6 Linked to Death of UConn Student Hit By Fire Vehicle Arrested

Six fraternity brothers linked to the death of a UConn student, who was struck by a university fire department vehicle in October, were arrested. 

Patrick Callahan, Matthew Moll, Austin Custodio, Dominic Godi, Dylan Morose and Jonathan Polansky were arrested and charged with various counts, including permitting a minor to illegally possess alcohol and sale or delivery to minors.

Jeffny Pally, 19, of West Hartford, was sitting on the ground with her back against a garage bay door at the UConn Public Safety Complex at 126 North Eagleville Road in Storrs Sunday, Oct. 16 when the fire department received a call for service around 1:15 a.m., according to police.

When the bay door Pally was leaning against opened, she fell back onto the ground and a fire department Chevy Tahoe leaving the bay drove over Pally, according to police. Crews from the fire department found Pally around an hour and a half later, when they returned from that call and state police said they were called at 2:48 a.m.

Officials from the medical examiner's office determined she died of blunt injuries to her torso and head and classified her death as an accident.

"The investigation has just begun," Pally's mom, Shiny Pally, said. "We are hoping the truth will come out. I hope this does not happen to any other child and no other family has to go through this suffering." 

The fraternity referenced in the arrest warrant affidavit, Kappa Sigma, recently lost its UConn recognition and housing based on off-campus incidents in September and October. Those incidents were unrelated to Pally's death, the university said. 

Kappa Sigma released a statement Friday:

"Kappa Sigma Fraternity's International Headquarters learned today of the arrests of six individuals from its former chapter at the University of Connecticut. Any members who were associated with the former chapter, whose charter was withdrawn on February 2, 2017, are expected to cooperate with any and all investigations by the University or the local authorities. Kappa Sigma will hold accountable any member found to have violated our Code of Conduct or any federal, state or local laws."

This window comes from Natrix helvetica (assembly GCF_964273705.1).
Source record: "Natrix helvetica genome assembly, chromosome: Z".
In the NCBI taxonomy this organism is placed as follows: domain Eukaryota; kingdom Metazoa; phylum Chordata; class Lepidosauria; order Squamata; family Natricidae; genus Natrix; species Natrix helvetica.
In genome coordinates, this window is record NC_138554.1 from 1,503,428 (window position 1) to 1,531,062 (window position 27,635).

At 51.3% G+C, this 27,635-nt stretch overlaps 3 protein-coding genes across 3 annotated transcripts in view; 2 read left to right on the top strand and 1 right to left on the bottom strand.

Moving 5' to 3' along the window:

In January, arrest warrant applications were issued for the people who hosted the off-campus party Pally attended that night on Oct. 16, 2016. They were all released pending their arraignment in Superior Court in Rockville on March 8. It couldn't be immediately determined if they had lawyers.

Patrick Callahan, 21, of Mansfield, was charged with eight counts of permitting a minor to illegally possess alcohol. His bond was set at $2,500.

Matthew Moll, 21, of Mansfield, was charged with eight counts of permitting a minor to illegally possess alcohol. His bond was set at $2,500.

Austin Custodio, 21, of Pine Bush, New York, was charged with two counts of sale/delivery to minors. His bond was set at $5,000.

Dominic Godi, 21, of Bolton, was charged with conspiracy to commit sale/delivery of alcohol to minors and possession of alcohol by a minor. His bond was set at $2,500.

Dylan Morose, 22, of Mansfield, was charged with eight counts of permitting a minor to illegally possess alcohol. His bond was set at $2,500.

Jonathan Polansky, 22, of Beverly, Massachusetts, was charged with eight counts of permitting a minor to illegally possess alcohol. His bond was set at $2,500.

A university spokeswoman said the students are still enrolled at UConn but said federal student privacy law prevents the university from saying whether any of them face discipline by the school.

"There remain many unanswered questions regarding her death," the Pally family's attorney, Michael J. Walsh, said. "It is the sincere hope of the family that the investigation of this tragic event may be the first step towards the development of measure to prevent any other family from having to experience a similar tragedy."

Jeffny was a sophomore majoring in allied health and aspired to be a nurse, according to the university. The 19-year-old worked as a resident assistant and was joining a sorority.

Contact Us